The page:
CRUSHED BY NAPOLEON The one bright spot in the dark scene was presented by the purity of the domestic life of the Crown Prince and his consort, the beautiful and gifted Louise of Mecklenburg. But when this prince came to the throne as Frederick William III he showed himself as weak a King as he was a good man. Vacillating and hesitant, he at last opposed Napoleon, and was crushed at Jena and sent into long exile at Memel, leaving his Queen to be insulted by Napoleon and to die of a broken heart. Yet he must be credited with the choice of such administrative geniuses as Stein and Hardenberg, and he shared in the achievements of Leipzig and Waterloo. He promised Prussia a constitution, but died with that promise unfulfilled, leaving to his son, Frederick William IV, an absolute despotism.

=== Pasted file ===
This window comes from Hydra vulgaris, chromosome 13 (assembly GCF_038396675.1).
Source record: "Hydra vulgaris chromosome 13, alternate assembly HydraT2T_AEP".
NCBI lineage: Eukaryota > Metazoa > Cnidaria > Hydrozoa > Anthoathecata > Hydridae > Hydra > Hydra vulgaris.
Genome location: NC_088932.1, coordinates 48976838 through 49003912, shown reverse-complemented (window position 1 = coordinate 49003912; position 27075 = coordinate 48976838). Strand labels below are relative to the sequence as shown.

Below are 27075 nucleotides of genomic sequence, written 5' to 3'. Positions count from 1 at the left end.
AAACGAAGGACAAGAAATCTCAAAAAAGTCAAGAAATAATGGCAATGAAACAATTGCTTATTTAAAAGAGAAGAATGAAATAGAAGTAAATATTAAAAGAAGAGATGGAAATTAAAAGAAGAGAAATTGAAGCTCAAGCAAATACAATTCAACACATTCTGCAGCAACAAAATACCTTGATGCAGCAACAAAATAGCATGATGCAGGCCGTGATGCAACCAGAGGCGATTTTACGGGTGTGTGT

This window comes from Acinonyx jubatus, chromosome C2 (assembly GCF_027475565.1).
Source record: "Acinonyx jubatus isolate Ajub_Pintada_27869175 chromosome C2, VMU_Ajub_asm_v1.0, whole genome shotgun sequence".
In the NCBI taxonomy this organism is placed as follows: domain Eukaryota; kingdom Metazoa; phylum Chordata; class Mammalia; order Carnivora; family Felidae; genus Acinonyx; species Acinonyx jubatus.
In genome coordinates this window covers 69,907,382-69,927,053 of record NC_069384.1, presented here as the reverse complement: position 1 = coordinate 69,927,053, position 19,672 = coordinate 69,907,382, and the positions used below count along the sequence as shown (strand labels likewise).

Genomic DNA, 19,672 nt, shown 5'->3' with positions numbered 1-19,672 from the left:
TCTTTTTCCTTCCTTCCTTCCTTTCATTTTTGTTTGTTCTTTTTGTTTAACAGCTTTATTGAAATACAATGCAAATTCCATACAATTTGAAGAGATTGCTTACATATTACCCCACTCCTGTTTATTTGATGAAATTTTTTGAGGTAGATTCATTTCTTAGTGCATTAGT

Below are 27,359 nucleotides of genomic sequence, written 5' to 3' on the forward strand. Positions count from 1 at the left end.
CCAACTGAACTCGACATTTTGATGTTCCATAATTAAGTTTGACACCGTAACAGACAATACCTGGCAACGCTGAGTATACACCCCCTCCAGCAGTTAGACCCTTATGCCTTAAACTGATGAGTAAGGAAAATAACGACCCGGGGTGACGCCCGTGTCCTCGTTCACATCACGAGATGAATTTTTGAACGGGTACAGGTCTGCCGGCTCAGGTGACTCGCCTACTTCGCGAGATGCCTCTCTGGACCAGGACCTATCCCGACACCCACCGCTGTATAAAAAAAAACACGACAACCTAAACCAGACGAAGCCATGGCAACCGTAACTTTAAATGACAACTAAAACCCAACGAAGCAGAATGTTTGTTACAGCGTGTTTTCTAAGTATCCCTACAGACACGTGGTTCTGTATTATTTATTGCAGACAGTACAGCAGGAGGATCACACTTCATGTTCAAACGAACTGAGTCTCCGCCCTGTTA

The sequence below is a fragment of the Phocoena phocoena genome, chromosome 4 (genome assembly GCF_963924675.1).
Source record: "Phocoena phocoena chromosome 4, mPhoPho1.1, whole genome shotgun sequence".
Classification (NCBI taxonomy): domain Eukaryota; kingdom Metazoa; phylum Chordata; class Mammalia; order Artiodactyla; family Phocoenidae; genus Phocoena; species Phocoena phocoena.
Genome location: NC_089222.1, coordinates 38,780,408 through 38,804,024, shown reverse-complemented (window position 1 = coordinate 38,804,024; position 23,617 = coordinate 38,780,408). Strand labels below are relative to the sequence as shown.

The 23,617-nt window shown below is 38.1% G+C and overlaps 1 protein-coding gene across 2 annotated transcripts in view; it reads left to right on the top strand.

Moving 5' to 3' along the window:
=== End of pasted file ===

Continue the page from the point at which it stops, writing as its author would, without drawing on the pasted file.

Frederick William IV also delayed to fulfill that promise of his father's, though urged to it by the multitudinous appeals of the Prussian people. A man of attractive personality, he was pedantic, bigoted, and in politics almost fanatical in his adherence to the doctrine of divine
right. So he drifted blindly into the Revolution of 1848, which he suppressed, but to which he was forced to yield so far as to grant the long-delayed constitution. Ten
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years later he became paralytic and imbecile, and was replaced by his brother as regent, and on his death three years later as King.
OLD "KAISER WILHELM" That brother was William I, the grandfather of the present King and Emperor. At his succession he was